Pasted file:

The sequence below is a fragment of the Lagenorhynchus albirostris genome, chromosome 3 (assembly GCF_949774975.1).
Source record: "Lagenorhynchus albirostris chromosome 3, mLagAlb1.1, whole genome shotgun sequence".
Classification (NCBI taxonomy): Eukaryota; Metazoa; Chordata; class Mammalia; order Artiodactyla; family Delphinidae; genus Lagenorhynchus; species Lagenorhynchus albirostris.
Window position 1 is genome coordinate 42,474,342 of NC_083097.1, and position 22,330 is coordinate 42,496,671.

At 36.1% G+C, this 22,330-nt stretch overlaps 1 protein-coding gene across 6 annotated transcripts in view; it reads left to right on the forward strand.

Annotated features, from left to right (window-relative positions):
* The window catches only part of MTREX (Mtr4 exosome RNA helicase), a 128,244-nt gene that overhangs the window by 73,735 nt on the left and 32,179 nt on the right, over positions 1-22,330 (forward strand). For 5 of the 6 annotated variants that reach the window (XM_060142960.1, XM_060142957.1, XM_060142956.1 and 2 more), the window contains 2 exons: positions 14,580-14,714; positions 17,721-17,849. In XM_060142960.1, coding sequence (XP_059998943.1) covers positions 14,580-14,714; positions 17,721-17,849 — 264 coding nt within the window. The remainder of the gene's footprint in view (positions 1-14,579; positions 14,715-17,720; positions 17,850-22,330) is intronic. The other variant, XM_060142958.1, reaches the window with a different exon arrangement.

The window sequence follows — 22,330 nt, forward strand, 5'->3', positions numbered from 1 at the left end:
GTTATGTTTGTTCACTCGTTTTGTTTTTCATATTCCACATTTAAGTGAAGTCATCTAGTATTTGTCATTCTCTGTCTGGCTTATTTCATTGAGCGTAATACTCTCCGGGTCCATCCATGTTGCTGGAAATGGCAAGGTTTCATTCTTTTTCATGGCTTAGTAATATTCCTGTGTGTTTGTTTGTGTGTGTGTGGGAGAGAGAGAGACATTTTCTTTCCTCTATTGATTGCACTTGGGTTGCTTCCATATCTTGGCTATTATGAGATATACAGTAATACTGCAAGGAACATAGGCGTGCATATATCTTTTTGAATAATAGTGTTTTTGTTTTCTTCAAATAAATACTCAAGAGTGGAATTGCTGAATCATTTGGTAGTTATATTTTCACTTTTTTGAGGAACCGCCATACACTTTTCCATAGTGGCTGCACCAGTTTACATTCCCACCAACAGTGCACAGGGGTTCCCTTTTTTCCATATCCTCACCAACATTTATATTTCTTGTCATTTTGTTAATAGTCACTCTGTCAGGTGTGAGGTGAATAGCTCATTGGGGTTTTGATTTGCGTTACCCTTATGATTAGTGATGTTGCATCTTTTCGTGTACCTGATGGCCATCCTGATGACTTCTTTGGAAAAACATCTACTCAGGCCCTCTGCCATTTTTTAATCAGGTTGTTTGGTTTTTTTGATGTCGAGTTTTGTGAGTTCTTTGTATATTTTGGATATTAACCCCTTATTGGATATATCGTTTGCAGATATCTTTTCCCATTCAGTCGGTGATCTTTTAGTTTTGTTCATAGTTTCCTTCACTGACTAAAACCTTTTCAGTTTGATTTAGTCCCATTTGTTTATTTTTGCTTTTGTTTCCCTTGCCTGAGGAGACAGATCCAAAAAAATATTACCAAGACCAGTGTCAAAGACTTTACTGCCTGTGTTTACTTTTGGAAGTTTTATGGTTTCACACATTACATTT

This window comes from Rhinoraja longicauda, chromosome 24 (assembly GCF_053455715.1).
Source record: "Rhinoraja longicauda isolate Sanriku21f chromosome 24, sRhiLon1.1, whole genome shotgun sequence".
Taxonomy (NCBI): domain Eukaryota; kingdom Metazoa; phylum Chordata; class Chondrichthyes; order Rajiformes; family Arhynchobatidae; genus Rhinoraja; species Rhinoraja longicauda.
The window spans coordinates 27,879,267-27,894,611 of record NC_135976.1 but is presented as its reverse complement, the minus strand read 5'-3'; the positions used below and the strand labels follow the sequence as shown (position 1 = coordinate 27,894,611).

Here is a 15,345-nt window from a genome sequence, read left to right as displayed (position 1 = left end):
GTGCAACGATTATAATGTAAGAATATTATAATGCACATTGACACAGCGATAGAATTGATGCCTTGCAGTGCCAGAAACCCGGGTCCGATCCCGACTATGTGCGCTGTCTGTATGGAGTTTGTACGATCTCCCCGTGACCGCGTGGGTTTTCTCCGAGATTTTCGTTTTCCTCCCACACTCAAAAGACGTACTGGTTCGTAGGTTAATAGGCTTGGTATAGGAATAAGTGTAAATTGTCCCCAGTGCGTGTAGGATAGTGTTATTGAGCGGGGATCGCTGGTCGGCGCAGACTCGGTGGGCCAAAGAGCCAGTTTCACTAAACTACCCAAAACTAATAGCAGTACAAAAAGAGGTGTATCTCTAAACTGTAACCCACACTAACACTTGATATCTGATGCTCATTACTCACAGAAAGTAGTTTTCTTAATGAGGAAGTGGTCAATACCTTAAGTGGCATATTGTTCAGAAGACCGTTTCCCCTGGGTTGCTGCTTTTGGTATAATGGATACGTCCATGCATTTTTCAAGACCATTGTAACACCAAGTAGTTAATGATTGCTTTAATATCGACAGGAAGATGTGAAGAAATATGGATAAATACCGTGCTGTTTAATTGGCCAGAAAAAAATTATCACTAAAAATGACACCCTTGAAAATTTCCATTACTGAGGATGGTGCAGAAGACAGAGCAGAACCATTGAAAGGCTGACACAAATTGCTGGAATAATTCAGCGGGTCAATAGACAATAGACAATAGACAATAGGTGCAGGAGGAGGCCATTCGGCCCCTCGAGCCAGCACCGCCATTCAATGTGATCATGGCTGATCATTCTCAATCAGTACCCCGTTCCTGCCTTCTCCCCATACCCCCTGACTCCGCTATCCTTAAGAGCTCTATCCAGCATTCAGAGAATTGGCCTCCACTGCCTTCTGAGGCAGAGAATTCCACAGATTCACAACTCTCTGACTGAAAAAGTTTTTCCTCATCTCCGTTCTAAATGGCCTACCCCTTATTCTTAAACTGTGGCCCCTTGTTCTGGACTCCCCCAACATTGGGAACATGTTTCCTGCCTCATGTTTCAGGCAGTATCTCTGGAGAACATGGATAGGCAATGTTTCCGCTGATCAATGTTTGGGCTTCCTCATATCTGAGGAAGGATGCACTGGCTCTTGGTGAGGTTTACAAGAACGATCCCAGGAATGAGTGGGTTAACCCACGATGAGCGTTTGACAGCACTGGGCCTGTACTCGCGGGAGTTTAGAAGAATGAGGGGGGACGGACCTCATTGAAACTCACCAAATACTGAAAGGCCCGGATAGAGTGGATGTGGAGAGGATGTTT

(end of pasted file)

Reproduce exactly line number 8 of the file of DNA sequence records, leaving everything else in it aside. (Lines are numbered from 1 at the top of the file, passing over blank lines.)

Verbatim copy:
The window sequence follows — 22,330 nt, forward strand, 5'->3', positions numbered from 1 at the left end: